I hope all my fellow fitness fanatics are having a terrific and healthy summer! I just got back from a 25.5 mile(41 km) run(a new personal record), so I am a little tired, though not as tired as I thought I would be. It took me 4 hours and 58 minutes to complete. I am sure I would have done better had the weather been less hot and humid and I had bothered to refuel with carbs half-way through(I just had water).
I wanted to experiment, to see how I would do without refueling(which is what I usually do on long runs), even while running farther than ever. I admit that an 11 min, 41 second pace is nothing to brag about, even while juggling the whole way. You’re all probably wondering why I didn’t just run 26.2 miles, the marathon distance. I came so close to doing it, and mistakenly believed I had(I wasn’t thinking clearly near the end and miscalculated, not to mention how sore my legs were), but after maping out my run when I got home, I realized I had run just 25.5 miles. There’s always a next time…
To get back on topic: As I am sure you all know, I love to dig through the scientific literature to find things we can do to improve our fitness level. Among many other things I’ve recently found, I came upon some interesting new research on improving running speed. This comes from Harvard University, Bedford, Massachusetts, Faster top running speeds are achieved with greater ground forces not more rapid leg movements:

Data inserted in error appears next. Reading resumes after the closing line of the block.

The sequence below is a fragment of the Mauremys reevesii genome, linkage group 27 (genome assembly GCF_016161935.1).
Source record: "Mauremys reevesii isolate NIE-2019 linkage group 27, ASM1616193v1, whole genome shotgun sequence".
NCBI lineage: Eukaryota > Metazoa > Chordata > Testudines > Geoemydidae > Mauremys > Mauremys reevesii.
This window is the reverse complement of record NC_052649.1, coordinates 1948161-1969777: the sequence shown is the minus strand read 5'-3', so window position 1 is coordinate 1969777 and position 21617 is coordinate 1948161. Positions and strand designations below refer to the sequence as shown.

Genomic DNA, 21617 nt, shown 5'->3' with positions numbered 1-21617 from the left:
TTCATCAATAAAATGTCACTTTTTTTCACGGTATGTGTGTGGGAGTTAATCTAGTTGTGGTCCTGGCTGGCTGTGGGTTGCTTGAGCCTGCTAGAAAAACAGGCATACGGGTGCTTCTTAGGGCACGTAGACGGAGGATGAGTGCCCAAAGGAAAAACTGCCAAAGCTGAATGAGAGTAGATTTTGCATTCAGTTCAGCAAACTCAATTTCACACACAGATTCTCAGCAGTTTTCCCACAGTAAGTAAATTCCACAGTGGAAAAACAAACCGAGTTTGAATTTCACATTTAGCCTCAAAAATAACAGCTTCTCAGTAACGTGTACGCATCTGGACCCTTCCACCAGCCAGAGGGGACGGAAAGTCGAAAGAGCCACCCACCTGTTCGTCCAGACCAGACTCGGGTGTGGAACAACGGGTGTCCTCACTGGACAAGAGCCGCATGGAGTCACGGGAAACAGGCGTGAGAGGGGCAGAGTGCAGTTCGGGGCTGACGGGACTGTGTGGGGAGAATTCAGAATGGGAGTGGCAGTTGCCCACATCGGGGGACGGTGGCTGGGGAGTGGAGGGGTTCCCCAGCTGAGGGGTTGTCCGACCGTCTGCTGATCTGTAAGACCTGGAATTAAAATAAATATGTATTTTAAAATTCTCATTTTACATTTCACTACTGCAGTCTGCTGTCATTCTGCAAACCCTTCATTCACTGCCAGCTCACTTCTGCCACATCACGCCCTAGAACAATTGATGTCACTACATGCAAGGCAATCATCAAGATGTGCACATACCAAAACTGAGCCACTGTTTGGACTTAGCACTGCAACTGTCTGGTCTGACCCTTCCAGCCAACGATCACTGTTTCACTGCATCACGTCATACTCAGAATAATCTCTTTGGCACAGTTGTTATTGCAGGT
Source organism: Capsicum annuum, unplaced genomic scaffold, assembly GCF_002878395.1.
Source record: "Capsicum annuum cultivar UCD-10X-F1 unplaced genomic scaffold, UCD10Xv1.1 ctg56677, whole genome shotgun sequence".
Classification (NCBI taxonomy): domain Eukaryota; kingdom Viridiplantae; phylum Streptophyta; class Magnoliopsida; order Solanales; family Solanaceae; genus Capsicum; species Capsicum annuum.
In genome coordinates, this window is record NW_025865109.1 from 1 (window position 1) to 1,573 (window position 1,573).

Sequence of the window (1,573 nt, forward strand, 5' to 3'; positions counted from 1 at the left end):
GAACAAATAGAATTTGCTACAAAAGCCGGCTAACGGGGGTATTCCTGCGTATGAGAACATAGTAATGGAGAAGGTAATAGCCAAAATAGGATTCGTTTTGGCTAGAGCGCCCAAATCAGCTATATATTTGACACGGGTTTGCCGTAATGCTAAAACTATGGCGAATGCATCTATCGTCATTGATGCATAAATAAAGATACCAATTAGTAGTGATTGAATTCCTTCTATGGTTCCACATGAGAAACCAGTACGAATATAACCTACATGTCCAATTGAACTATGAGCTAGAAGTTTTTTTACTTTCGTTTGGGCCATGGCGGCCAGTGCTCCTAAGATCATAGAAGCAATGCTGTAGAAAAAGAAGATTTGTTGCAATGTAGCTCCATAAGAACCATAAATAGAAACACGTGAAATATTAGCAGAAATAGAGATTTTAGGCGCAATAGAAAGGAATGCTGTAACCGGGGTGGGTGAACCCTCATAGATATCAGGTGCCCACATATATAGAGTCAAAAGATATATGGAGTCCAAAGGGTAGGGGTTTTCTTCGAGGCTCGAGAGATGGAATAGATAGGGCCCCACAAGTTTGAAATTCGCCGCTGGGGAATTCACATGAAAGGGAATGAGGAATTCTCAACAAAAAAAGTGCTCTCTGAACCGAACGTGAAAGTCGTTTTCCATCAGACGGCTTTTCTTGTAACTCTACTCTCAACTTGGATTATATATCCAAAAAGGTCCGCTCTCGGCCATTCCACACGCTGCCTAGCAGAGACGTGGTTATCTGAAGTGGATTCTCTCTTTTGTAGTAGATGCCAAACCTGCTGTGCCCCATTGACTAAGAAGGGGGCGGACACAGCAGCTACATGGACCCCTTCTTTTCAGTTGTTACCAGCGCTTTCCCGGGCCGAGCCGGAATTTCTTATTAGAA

We conclude that human runners reach faster top speeds not by repositioning their limbs more rapidly in the air, but by applying greater support forces to the ground.
So I will try to remember not to lift my legs as much during runs. Although it doesn’t say so, I believe longer strides tend to increase the risk of injury too.
In other research, it appears that eating beets, which are rich in nitrates(its not a good idea to get nitrates from non-vegetable sources, they can be unhealthy), can help improve running performance too. Saint Louis University has found that:
Consumption of nitrate-rich, whole beetroot improves running performance in healthy adults. Because whole vegetables have been shown to have health benefits, whereas nitrates from other sources may have detrimental health effects, it would be prudent for individuals seeking performance benefits to obtain nitrates from whole vegetables, such as beetroot.
Taken from “Whole beetroot consumption acutely improves running performance.”
Copyright © 2012 Academy of Nutrition and Dietetics. Published by Elsevier Inc. All rights reserved.
Although I have previously posted about beets improving running performance, that concerned beet juice, not whole beets: Can beet juice improve athletic performance? It’s nice to see that the whole vegetable has the same effect. I’ll be eating more of them from now on.